"Babies at extreme ends of the reflux spectrum are easily diagnosed; it's the babies in between that can be more challenging to treat" ... Pinky McKay
Your baby is irritable, grizzly, hates lying on her back, spits up or vomits often, and has hiccups constantly. She’s a nightmare to feed – she starts to feed voraciously, then wriggles, squirms and ‘throws’ herself off the breast; when she isn’t doing this, she wants to be permanently attached to your breast. She screams after and between feeds, even waking from a deep sleep screaming, as though somebody has suddenly poked her with a pin.
If this all seems familiar, your baby is unhappy because she’s uncomfortable or in pain. The symptoms listed can be a red flag that your baby may be suffering from gastro-oesophageal reflux, or, as it’s more simply put by most mums, reflux.
So take heart – it’s not your fault.
At first, all babies will have reflux to some degree, because their digestive systems are immature. At the bottom of the oesophagus (the swallowing tube), there’s a ring of muscle that helps keep stomach contents down. In babies, this can’t squeeze shut as effectively as it can in an older child or adult, making it relax randomly, and quite frequently. As well as letting swallowed wind be released, these relaxations allow food (milk) to flow back into the oesophagus. Babies with reflux may also be diagnosed with low weight gain or breathing problems.
For some babies – the ‘happy chuckers’ – these muscle relaxations just mean a few spills that don’t seem to affect their wellbeing. At the other end of the spectrum, however, it can cause heartburn-like pain, abdominal pain, and/or frequent vomiting, and can result in the behavioural symptoms listed above.
Of course, as babies are all individuals, symptoms will vary from one baby to another. For some babies, constantly wanting to feed may be a comfort thing, as the natural antacid effects of breast milk might soothe your baby’s tummy, or she may need more feeds to make up for the milk lost when vomitting. But for other babies, feeding can hurt the tummy, making them squirm, pull off the breast and not feed well.
According to paediatric gastroenterologist Dr Bryan Vartabedian, from Texas Children’s Hospital, author of Colic Solved and the father of two babies with acid reflux, babies at extreme ends of this spectrum – that is, the happy chuckers and the babies who are very unwell – are easily diagnosed. It’s the babies in between who can be more challenging to treat, and even doctors can’t agree on when or how to treat baby heartburn.
What can you do?
Firstly, have your baby checked by a doctor (either your GP or paediatrician), or ask for a referral to a paediatric gastroenterologist. If you are ‘blown off’, remember that you know your baby best – persist until you get answers to your baby’s distress.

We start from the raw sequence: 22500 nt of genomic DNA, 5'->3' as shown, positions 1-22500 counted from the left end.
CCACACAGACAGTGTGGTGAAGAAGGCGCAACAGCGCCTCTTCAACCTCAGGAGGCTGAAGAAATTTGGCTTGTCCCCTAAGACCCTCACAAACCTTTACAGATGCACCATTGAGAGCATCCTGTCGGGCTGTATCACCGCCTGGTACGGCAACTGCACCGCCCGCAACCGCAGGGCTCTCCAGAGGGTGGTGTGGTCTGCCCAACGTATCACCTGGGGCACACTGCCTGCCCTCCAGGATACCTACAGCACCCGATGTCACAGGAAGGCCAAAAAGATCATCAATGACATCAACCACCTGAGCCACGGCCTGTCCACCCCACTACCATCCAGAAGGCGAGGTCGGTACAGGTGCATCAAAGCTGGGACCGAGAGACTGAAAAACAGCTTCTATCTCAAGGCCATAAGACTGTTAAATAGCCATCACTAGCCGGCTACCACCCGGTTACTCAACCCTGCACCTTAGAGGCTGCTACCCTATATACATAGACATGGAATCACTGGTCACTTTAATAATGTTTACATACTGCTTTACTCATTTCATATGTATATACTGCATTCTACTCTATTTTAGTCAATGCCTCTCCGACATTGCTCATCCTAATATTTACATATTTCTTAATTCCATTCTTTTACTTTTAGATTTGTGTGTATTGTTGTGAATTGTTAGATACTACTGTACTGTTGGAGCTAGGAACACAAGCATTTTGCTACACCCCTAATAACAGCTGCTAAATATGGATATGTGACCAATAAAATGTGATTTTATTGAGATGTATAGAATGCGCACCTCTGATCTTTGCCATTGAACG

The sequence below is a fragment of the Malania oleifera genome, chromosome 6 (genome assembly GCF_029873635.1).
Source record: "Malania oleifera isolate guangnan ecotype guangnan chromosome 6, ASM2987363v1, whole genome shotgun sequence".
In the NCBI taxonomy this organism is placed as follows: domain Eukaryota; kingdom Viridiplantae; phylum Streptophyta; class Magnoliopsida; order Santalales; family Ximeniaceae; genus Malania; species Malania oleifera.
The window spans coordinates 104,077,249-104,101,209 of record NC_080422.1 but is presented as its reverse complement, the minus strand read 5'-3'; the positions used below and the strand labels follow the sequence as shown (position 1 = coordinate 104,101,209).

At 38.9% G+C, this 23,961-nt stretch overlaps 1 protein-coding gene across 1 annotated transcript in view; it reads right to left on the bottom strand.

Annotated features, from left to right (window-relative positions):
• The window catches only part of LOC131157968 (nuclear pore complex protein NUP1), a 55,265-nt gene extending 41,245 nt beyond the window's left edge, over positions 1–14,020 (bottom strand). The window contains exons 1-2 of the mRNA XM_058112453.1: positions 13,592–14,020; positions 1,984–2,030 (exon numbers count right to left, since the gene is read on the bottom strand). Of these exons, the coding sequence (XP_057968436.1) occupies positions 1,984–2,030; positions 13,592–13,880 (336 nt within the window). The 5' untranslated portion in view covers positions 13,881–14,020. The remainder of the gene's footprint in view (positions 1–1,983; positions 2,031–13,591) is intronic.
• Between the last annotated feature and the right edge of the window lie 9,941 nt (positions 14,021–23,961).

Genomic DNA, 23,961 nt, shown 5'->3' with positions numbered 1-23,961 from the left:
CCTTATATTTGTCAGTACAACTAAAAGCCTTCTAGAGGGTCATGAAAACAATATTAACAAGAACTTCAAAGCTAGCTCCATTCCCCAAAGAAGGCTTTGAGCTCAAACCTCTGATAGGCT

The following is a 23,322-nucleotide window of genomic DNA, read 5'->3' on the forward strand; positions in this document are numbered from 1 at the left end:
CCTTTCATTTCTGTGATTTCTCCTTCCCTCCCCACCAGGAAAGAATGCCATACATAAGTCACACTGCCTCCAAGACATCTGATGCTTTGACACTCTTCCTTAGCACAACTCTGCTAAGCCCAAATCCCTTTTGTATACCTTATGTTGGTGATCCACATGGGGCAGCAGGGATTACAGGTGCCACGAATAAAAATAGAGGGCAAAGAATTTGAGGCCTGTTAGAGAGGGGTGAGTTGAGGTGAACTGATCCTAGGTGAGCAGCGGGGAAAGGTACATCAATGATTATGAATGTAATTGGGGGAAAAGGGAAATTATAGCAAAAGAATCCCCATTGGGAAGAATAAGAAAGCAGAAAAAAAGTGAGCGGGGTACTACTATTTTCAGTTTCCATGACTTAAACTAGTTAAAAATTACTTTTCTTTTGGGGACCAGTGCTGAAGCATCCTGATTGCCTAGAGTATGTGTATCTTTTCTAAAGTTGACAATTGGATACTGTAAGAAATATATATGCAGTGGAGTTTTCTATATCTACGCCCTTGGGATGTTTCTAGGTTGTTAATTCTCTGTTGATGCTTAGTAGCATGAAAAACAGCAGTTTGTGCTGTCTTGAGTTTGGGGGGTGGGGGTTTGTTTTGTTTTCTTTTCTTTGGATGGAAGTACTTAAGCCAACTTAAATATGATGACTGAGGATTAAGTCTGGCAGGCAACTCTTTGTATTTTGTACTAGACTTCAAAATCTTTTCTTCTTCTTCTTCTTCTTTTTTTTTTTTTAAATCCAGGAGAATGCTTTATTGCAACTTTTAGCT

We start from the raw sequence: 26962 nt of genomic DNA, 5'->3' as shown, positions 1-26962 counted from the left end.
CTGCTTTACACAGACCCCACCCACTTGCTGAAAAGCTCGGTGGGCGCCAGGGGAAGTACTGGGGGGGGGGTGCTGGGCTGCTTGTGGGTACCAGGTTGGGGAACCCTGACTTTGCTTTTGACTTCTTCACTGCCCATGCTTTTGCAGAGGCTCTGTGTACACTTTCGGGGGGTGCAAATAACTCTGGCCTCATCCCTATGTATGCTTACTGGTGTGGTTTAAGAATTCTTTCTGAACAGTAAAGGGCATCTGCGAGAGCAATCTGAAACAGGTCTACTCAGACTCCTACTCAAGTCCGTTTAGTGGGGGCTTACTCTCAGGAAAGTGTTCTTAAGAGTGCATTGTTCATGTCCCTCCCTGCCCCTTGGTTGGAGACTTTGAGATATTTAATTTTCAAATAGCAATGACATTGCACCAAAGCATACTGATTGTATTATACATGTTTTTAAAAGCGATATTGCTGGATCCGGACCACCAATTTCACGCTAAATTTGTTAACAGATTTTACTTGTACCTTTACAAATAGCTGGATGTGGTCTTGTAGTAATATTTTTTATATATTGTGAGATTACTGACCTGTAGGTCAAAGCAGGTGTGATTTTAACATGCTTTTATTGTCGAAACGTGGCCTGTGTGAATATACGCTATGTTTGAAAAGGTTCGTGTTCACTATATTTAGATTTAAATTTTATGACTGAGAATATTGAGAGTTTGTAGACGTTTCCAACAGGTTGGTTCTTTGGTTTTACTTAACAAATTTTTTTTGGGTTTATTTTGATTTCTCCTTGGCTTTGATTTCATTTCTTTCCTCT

A proper diagnosis can involve a treadmill of tests which can compound your baby’s distress – and your own. So, if other medical causes have been ruled out, and before you embark on invasive testing, you might want to consider whether the symptoms could be caused by conditions such as foremilk imbalance (check with a lactation consultant), or food intolerance or allergy (including reactions to foods that may pass through your breast milk). Milk protein allergy can present with very similar symptoms to gastro-oesophageal reflux disease, and is more likely if you have a family history of allergies, asthma or eczema. If you’re breastfeeding, these conditions can be simply addressed by eliminating offending foods from your own diet rather than weaning: a child health nurse, dietician or lactation consultant can advise you. If you’re formula feeding, ask your doctor for a prescription to trial a hypoallergenic formula.
Until your baby’s system matures, improving his position during feeding and sleeping can help reduce his discomfort. For a start, holding your baby upright after feeds will aid digestion. You may also notice that a baby with reflux hates using their car seat – this can be because young babies don’t have much control of their abdominal or chest muscles, making them slump when placed in infant or car seats; this increases pressure in their stomachs, making the reflux worse.
Instead, try using an infant seat that reclines a bit. When you’re out and about, you might want to use a baby carrier that supports your baby firmly in an upright position, giving her comfort, as well as leaving you ‘hands free’.
For sleeping, try using gravity to aid digestion by raising the head end of the cot. You can place phone books under the cot legs, or place a towel under the mattress (never use a pillow with a baby under 12 months).
Placing your baby on her left side closes off the muscle between the stomach and oesophagus and positions the sphincter above the stomach contents, making regurgitation less likely. As a result, your baby may sleep more soundly on her left side. Note that this is not advised by SIDS, so talk about it with your health care provider, and only do this when you’re able to watch that your baby doesn’t roll onto her tummy while sleeping.
Meanwhile, it’s important that you don’t blame yourself for your 'high needs baby' - it’s really not your fault that she cries (and cries!). You’re never ‘spoiling’ your baby by helping her feel safe and comfortable, and even if she cries, despite your best efforts to help her, at least she’ll know you’re there for her, through it all. This is an investment in her security and your relationship with your little one. And that will last long beyond these early tough weeks and months.
For more tips to help your unsettled baby, check out Pinky McKay’s books, Parenting By Heart, Sleeping Like a Baby and 100 Ways to Calm the Crying, at her website.